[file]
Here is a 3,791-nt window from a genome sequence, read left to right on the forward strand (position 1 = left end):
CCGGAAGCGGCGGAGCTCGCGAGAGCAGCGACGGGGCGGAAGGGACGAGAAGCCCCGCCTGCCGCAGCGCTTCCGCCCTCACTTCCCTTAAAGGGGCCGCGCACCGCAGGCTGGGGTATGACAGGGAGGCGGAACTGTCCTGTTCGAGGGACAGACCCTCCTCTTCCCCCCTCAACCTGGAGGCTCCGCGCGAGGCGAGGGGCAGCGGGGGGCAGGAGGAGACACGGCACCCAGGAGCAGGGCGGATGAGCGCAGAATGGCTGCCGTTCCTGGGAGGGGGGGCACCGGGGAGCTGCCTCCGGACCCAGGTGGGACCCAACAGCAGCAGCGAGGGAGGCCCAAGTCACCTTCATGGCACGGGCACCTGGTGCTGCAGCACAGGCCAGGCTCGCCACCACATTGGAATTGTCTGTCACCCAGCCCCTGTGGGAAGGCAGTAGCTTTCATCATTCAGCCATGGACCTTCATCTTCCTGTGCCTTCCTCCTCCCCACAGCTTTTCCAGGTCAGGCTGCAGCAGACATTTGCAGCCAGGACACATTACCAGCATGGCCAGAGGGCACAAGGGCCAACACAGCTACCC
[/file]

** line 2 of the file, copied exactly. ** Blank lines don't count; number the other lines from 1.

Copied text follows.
CCGGAAGCGGCGGAGCTCGCGAGAGCAGCGACGGGGCGGAAGGGACGAGAAGCCCCGCCTGCCGCAGCGCTTCCGCCCTCACTTCCCTTAAAGGGGCCGCGCACCGCAGGCTGGGGTATGACAGGGAGGCGGAACTGTCCTGTTCGAGGGACAGACCCTCCTCTTCCCCCCTCAACCTGGAGGCTCCGCGCGAGGCGAGGGGCAGCGGGGGGCAGGAGGAGACACGGCACCCAGGAGCAGGGCGGATGAGCGCAGAATGGCTGCCGTTCCTGGGAGGGGGGGCACCGGGGAGCTGCCTCCGGACCCAGGTGGGACCCAACAGCAGCAGCGAGGGAGGCCCAAGTCACCTTCATGGCACGGGCACCTGGTGCTGCAGCACAGGCCAGGCTCGCCACCACATTGGAATTGTCTGTCACCCAGCCCCTGTGGGAAGGCAGTAGCTTTCATCATTCAGCCATGGACCTTCATCTTCCTGTGCCTTCCTCCTCCCCACAGCTTTTCCAGGTCAGGCTGCAGCAGACATTTGCAGCCAGGACACATTACCAGCATGGCCAGAGGGCACAAGGGCCAACACAGCTACCC